Our self help / addiction recovery support groups
Self-help groups, also known as mutual help, mutual aid, or recovery support groups), play a vital role in substance abuse and problem behaviours treatment. Research has shown that active involvement in support groups significantly improves the likelihood of remaining clean and sober.
In a self-help group, the members often share a common addiction or the group can be generic in form (comprising of members with different addictions). Self-help groups can occur in a wide variety of forms, ranging from two individuals sharing experience and coping strategies, through small groups gathering, to large incorporated organizations offering information, support and advocacy services.
Recovery from addiction is an ongoing life event requiring long-term support and treatment and recovery support groups are extremely helpful for persons suffering from substance abuse and other addictive disorders including for their families and friends.
Those who attend often find a deep sense of belonging – a sense of finally connecting with others who suffer similar challenges. Within this community of like-minded people, recovery support groups help a person to reach for recovery and take responsibility for his or her addiction challenges.
Mainstream rational defines addiction as a chronic disease with a high relapse rate of around 40-60 percent. Aftercare services and self-help groups can help to promote sustained abstinence, which has been proven to decrease relapse rates. According to studies published in Psychology Today, people who remain abstinent from drugs and alcohol for five years relapse less than 15 percent of the time. Peer support and other programs can prove critical to that sustained abstinence.
The most known support groups are based on 12 steps program such as the AA (alcoholics anonymous).
Alternative groups still rely on peer support and provide tools for minimizing relapse. Our own support group is a non-12-step and is free to join, with the only requirement being that people who participate are either struggling with addiction and wish to achieve and maintain abstinence from drugs and alcohol and /or other problem behaviour or activities, or their loved ones. Our support groups are generic (not specific to a particular addiction) and are usually limited to 6 participants (including the facilitator). We usually meet a couple of times a week in the evening on the basis of first come first gets in (it is possible to reserve your place).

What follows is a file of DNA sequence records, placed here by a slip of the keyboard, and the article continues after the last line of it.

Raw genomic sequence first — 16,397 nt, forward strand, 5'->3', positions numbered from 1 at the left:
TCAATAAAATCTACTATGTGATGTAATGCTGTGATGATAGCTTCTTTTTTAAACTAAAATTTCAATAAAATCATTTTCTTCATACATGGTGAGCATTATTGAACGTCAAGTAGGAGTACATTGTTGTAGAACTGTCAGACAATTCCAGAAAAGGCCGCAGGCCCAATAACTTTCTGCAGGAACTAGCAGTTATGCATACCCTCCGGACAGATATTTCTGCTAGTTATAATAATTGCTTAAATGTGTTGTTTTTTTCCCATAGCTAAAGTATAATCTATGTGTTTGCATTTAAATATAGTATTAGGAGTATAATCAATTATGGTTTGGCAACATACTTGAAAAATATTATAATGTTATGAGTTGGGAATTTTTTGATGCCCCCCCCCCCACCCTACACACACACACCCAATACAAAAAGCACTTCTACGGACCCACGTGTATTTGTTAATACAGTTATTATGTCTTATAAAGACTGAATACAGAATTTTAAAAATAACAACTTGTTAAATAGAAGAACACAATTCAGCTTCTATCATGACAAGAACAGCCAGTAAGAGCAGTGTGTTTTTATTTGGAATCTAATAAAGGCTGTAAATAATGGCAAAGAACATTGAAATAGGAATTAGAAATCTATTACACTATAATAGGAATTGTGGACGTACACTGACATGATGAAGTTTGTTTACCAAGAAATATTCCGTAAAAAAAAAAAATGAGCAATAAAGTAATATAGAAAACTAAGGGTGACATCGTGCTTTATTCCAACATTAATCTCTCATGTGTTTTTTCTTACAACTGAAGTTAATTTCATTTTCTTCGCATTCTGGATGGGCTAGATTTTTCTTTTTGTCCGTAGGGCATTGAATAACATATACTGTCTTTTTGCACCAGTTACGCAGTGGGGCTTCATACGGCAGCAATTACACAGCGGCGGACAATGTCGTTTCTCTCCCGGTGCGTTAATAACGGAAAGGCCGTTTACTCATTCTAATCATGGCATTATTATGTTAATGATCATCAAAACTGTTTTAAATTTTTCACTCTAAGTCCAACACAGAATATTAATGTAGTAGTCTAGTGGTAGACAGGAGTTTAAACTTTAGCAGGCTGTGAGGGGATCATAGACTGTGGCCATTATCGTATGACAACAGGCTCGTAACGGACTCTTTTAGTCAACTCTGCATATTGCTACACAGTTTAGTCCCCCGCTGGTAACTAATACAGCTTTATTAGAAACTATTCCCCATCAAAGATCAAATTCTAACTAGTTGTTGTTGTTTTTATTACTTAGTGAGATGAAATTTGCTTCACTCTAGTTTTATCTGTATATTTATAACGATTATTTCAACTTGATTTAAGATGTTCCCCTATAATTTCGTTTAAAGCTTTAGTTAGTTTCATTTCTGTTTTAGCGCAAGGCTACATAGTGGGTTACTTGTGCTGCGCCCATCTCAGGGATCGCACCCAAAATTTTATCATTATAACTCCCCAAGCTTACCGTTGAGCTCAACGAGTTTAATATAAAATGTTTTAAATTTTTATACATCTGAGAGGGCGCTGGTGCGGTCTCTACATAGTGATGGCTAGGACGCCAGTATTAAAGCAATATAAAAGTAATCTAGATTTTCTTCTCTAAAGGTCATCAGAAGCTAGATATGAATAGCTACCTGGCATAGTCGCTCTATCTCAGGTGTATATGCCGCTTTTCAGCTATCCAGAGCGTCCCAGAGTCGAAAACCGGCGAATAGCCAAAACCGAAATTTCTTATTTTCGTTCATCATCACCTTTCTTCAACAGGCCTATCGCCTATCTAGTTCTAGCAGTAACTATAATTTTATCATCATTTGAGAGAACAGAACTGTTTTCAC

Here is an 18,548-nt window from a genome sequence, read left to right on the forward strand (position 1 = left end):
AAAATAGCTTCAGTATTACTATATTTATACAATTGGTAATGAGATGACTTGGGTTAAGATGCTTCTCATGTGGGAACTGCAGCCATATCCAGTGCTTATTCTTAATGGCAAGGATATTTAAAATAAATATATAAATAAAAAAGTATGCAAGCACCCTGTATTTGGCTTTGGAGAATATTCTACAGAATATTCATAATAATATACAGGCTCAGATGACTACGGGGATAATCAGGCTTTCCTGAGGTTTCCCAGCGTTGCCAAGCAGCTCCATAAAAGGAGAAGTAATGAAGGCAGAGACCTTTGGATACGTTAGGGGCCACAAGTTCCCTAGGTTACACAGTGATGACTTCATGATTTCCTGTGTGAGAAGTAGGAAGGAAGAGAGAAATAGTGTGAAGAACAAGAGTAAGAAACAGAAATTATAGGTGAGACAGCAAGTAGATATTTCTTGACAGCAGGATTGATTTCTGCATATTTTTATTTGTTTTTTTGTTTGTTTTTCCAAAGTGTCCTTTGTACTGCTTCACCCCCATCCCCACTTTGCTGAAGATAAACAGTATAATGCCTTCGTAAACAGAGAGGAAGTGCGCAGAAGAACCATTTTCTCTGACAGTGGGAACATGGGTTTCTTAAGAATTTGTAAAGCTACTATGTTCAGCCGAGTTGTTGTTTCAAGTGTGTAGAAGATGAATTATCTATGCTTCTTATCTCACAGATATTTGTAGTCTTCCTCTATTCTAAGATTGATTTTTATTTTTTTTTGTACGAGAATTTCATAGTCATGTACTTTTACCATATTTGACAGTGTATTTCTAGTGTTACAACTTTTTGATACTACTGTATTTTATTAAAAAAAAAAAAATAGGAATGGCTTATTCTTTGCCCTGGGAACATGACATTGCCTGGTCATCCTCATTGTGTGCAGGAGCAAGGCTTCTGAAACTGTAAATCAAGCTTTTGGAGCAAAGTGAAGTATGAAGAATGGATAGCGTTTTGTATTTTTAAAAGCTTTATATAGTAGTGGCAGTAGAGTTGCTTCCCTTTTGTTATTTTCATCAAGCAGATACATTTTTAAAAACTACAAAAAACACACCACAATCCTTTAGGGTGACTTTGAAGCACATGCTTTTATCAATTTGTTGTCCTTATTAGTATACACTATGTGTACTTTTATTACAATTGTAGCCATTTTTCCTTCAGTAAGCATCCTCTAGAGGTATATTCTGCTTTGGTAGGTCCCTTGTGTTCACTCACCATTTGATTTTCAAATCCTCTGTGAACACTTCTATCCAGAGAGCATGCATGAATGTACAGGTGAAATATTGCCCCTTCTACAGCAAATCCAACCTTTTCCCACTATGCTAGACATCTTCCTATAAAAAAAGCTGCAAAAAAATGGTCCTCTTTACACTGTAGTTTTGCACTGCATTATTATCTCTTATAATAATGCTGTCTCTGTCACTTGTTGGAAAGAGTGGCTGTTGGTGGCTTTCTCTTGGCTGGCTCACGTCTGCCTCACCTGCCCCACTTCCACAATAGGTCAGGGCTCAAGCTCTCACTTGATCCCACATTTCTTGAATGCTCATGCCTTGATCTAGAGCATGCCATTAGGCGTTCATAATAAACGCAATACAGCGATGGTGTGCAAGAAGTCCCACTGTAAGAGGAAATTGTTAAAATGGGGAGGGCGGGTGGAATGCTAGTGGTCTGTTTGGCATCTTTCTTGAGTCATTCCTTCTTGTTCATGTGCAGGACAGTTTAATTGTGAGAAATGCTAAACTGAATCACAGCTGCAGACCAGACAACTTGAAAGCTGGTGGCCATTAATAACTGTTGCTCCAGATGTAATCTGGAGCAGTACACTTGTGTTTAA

The main objectives of our support group are:
Obtaining and maintaining motivation
Learning to manage urges through abstinence or moderation
Handling feelings, thoughts and behaviours
Finding and maintaining a balanced life
Our aim is to help participants work through the 4 points and find the motivation within themselves to illicit and maintain positive change and hence sustainable sobriety.
Meetings usually last 90 minutes and are ran by a facilitator. Anyone who is struggling with any type of addiction is welcome to join (subject to available place).
Meetings typically begin with an introduction and check-in period where people can help to set the agenda for that day based on any pressing issues. If there aren’t any specific topics that come up during check-in, the facilitator will likely have a prepared topic to discuss and work through with the group. The bulk of the meeting is taken up by the working time, where the group works through one or more of the four points, using some of the introduced tools and techniques.
Homework may be assigned between meetings, and there may be a social hour after the formal meeting ends for individuals to get to know each other better.
Meetings are kept confidential (you don’t even have to give your real name) and provide a great space for people to share their experiences and gain support from peers in similar situations.
For more information, please contact us.